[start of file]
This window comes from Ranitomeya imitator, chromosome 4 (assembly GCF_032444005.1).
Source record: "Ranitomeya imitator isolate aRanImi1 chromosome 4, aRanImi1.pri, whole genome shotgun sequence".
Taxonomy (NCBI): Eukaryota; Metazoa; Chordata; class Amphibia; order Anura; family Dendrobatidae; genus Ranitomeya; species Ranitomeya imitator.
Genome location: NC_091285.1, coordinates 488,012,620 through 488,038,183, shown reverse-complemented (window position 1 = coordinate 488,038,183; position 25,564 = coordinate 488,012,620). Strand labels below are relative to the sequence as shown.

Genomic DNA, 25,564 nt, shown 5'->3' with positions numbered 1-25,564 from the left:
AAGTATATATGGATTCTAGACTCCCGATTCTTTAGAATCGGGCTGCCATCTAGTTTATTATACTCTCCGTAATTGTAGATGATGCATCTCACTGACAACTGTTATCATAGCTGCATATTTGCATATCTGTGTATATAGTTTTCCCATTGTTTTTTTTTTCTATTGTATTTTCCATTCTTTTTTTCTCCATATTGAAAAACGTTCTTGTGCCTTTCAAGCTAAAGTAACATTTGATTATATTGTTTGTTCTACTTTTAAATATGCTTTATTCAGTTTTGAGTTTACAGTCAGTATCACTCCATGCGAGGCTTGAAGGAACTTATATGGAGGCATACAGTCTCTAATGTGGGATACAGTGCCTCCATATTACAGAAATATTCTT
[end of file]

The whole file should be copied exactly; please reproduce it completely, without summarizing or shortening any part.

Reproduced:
This window comes from Ranitomeya imitator, chromosome 4 (assembly GCF_032444005.1).
Source record: "Ranitomeya imitator isolate aRanImi1 chromosome 4, aRanImi1.pri, whole genome shotgun sequence".
Taxonomy (NCBI): Eukaryota; Metazoa; Chordata; class Amphibia; order Anura; family Dendrobatidae; genus Ranitomeya; species Ranitomeya imitator.
Genome location: NC_091285.1, coordinates 488,012,620 through 488,038,183, shown reverse-complemented (window position 1 = coordinate 488,038,183; position 25,564 = coordinate 488,012,620). Strand labels below are relative to the sequence as shown.

Genomic DNA, 25,564 nt, shown 5'->3' with positions numbered 1-25,564 from the left:
AAGTATATATGGATTCTAGACTCCCGATTCTTTAGAATCGGGCTGCCATCTAGTTTATTATACTCTCCGTAATTGTAGATGATGCATCTCACTGACAACTGTTATCATAGCTGCATATTTGCATATCTGTGTATATAGTTTTCCCATTGTTTTTTTTTTCTATTGTATTTTCCATTCTTTTTTTCTCCATATTGAAAAACGTTCTTGTGCCTTTCAAGCTAAAGTAACATTTGATTATATTGTTTGTTCTACTTTTAAATATGCTTTATTCAGTTTTGAGTTTACAGTCAGTATCACTCCATGCGAGGCTTGAAGGAACTTATATGGAGGCATACAGTCTCTAATGTGGGATACAGTGCCTCCATATTACAGAAATATTCTT